This content is part of the Essential Guide: Making the shift to continuous performance management

Performance review tool powers continuous feedback at DigitalOcean

Amid rapid growth, cloud-based infrastructure company DigitalOcean improves employee performance management with Reflektive software and measures engagement with Culture Amp.

When Matt Hoffman started at DigitalOcean last year as its first vice president of people, the rapidly growing cloud infrastructure company lacked a formal talent management and feedback process for employees.

Some employees were rated and faced annual reviews, and others regularly talked with their managers to get feedback on their performance. But it was an inconsistent process at best.

Hoffman noted that it's common for an early stage startup type of approach as a company scales up amid fast changes and other priorities. DigitalOcean now employs nearly 300 people, three times more than it did two years ago, and is growing fast.

Hoffman's team launched a more structured employee feedback program using Reflektive and Culture Amp. Reflektive, a next-generation performance review tool, provides for quarterly goal setting and continuous assessments on performance and progress against those goals. Culture Amp measures employee engagement.

"Performance management should be ongoing all the time," Hoffman said. "At any point, people should know where they are doing well and not so well; and where they stand against their goals, and where they are going in their career."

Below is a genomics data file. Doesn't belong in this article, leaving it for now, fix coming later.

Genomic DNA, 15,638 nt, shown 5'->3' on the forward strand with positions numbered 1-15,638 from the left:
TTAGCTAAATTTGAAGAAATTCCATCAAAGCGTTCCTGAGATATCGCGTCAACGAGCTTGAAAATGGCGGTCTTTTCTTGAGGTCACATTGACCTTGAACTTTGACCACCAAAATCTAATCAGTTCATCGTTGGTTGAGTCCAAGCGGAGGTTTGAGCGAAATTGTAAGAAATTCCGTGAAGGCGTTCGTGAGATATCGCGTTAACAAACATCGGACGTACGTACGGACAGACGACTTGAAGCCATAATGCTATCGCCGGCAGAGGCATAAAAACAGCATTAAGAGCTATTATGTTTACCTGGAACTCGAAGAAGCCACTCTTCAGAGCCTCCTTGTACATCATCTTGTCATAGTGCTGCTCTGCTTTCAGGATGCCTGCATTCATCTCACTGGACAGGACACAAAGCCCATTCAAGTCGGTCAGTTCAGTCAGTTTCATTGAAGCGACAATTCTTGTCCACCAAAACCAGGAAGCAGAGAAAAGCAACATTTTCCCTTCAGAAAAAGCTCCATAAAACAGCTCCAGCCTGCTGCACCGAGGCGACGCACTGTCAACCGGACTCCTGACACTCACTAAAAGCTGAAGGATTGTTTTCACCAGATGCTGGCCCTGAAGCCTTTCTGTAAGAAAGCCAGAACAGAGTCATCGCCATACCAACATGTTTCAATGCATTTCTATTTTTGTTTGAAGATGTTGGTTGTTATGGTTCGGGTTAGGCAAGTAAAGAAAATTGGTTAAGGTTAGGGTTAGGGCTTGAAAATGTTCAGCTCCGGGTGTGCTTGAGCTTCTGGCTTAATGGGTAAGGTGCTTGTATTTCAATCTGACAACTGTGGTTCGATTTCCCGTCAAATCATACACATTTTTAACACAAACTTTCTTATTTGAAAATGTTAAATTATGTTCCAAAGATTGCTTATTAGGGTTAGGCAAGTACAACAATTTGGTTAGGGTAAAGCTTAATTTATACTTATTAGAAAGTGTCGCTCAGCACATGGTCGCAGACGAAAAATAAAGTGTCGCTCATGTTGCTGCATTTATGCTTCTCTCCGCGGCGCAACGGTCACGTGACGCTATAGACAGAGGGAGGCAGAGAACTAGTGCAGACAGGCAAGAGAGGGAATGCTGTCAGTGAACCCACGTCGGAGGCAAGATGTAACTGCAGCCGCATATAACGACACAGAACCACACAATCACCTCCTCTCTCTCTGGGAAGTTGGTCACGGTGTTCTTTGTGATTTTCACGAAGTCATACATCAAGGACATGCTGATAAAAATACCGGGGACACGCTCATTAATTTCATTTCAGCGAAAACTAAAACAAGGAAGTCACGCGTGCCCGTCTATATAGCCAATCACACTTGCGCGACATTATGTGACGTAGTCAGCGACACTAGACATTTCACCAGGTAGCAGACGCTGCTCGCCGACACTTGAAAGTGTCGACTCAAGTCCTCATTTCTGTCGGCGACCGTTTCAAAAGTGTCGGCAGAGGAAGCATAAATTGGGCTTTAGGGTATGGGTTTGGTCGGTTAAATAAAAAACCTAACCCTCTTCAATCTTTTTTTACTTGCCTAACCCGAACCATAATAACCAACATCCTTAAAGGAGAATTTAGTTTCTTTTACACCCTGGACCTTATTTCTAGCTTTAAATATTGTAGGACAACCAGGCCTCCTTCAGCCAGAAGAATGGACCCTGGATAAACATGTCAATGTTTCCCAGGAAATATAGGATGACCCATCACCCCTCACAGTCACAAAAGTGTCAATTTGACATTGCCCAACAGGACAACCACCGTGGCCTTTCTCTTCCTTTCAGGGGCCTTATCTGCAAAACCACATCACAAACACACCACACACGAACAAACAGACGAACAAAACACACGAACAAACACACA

Matt Hoffman, vice president of people at DigitalOceanMatt Hoffman

Hoffman said he considers himself to be a change agent, but that change needs to be managed to be effective.

DigitalOcean's Talent Development team provided substantial guidance in this area, including in-person and online training, instruction guides and emails, to help people understand how to successfully use the performance review tool and make sure they are giving and receiving feedback effectively.

"It is a great platform, but you need to create a culture that supports open, honest and candid feedback in an environment where employees authentically believe the company is invested in their success," he said. "Unless you do all that, you're not going get the radical candor you need, and the feedback process is not going to work as well as it could.”

Passion for HR fuels high performance

At DigitalOcean, Hoffman said he needs to personally show that he appreciates feedback, even if it is tough criticism. "To drive the change you want, you need to model it to demonstrate that you take those behaviors seriously."

He said he believes in the "servant leader" model. "Your job is to serve your team members and understand what they need to make them as effective and high-performing as possible. It's not to tell them specifically what to do. It's to provide guidance, structure and a framework for them to make their own decisions, and unleash them to do incredible things they never thought they could."